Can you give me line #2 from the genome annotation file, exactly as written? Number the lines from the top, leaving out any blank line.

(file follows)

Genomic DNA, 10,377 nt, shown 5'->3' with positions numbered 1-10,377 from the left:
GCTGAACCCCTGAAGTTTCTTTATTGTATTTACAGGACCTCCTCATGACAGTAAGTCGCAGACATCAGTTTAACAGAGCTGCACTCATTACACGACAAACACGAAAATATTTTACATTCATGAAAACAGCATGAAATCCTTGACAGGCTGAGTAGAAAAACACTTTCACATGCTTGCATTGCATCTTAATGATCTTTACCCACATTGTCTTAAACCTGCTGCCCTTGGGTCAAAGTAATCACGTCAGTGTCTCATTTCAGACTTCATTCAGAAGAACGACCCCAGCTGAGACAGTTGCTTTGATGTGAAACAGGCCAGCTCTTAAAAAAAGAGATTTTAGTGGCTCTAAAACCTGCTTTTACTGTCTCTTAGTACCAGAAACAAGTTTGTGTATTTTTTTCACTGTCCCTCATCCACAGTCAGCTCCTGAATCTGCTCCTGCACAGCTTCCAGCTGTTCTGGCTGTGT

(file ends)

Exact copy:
GCTGAACCCCTGAAGTTTCTTTATTGTATTTACAGGACCTCCTCATGACAGTAAGTCGCAGACATCAGTTTAACAGAGCTGCACTCATTACACGACAAACACGAAAATATTTTACATTCATGAAAACAGCATGAAATCCTTGACAGGCTGAGTAGAAAAACACTTTCACATGCTTGCATTGCATCTTAATGATCTTTACCCACATTGTCTTAAACCTGCTGCCCTTGGGTCAAAGTAATCACGTCAGTGTCTCATTTCAGACTTCATTCAGAAGAACGACCCCAGCTGAGACAGTTGCTTTGATGTGAAACAGGCCAGCTCTTAAAAAAAGAGATTTTAGTGGCTCTAAAACCTGCTTTTACTGTCTCTTAGTACCAGAAACAAGTTTGTGTATTTTTTTCACTGTCCCTCATCCACAGTCAGCTCCTGAATCTGCTCCTGCACAGCTTCCAGCTGTTCTGGCTGTGT